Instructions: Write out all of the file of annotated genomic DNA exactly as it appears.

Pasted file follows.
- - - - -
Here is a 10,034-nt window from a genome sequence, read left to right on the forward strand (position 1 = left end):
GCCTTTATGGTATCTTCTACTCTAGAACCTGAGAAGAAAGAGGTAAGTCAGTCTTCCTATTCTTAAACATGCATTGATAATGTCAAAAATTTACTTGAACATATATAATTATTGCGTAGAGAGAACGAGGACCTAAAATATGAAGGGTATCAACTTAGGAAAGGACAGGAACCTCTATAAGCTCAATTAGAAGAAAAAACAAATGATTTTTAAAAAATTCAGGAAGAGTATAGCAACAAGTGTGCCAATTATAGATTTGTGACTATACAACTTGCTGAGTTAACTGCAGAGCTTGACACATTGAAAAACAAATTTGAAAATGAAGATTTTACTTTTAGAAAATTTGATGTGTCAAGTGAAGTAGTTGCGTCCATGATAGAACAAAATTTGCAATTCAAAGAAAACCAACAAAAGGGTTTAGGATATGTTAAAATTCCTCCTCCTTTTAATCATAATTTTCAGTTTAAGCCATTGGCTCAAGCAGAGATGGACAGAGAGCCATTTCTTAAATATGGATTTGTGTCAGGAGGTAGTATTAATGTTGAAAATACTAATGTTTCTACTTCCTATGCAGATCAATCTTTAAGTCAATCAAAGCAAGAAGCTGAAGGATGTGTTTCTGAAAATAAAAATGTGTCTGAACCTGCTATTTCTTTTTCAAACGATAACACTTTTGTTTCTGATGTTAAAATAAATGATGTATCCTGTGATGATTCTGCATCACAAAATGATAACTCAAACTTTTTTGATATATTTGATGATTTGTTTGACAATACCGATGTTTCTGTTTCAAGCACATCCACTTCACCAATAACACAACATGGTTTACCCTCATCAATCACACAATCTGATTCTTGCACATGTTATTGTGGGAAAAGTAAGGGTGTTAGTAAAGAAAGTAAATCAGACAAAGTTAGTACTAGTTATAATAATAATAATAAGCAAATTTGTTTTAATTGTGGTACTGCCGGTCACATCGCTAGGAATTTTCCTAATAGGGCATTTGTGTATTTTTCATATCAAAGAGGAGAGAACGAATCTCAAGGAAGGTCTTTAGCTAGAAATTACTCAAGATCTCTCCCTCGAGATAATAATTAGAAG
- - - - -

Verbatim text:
Here is a 10,034-nt window from a genome sequence, read left to right on the forward strand (position 1 = left end):
GCCTTTATGGTATCTTCTACTCTAGAACCTGAGAAGAAAGAGGTAAGTCAGTCTTCCTATTCTTAAACATGCATTGATAATGTCAAAAATTTACTTGAACATATATAATTATTGCGTAGAGAGAACGAGGACCTAAAATATGAAGGGTATCAACTTAGGAAAGGACAGGAACCTCTATAAGCTCAATTAGAAGAAAAAACAAATGATTTTTAAAAAATTCAGGAAGAGTATAGCAACAAGTGTGCCAATTATAGATTTGTGACTATACAACTTGCTGAGTTAACTGCAGAGCTTGACACATTGAAAAACAAATTTGAAAATGAAGATTTTACTTTTAGAAAATTTGATGTGTCAAGTGAAGTAGTTGCGTCCATGATAGAACAAAATTTGCAATTCAAAGAAAACCAACAAAAGGGTTTAGGATATGTTAAAATTCCTCCTCCTTTTAATCATAATTTTCAGTTTAAGCCATTGGCTCAAGCAGAGATGGACAGAGAGCCATTTCTTAAATATGGATTTGTGTCAGGAGGTAGTATTAATGTTGAAAATACTAATGTTTCTACTTCCTATGCAGATCAATCTTTAAGTCAATCAAAGCAAGAAGCTGAAGGATGTGTTTCTGAAAATAAAAATGTGTCTGAACCTGCTATTTCTTTTTCAAACGATAACACTTTTGTTTCTGATGTTAAAATAAATGATGTATCCTGTGATGATTCTGCATCACAAAATGATAACTCAAACTTTTTTGATATATTTGATGATTTGTTTGACAATACCGATGTTTCTGTTTCAAGCACATCCACTTCACCAATAACACAACATGGTTTACCCTCATCAATCACACAATCTGATTCTTGCACATGTTATTGTGGGAAAAGTAAGGGTGTTAGTAAAGAAAGTAAATCAGACAAAGTTAGTACTAGTTATAATAATAATAATAAGCAAATTTGTTTTAATTGTGGTACTGCCGGTCACATCGCTAGGAATTTTCCTAATAGGGCATTTGTGTATTTTTCATATCAAAGAGGAGAGAACGAATCTCAAGGAAGGTCTTTAGCTAGAAATTACTCAAGATCTCTCCCTCGAGATAATAATTAGAAG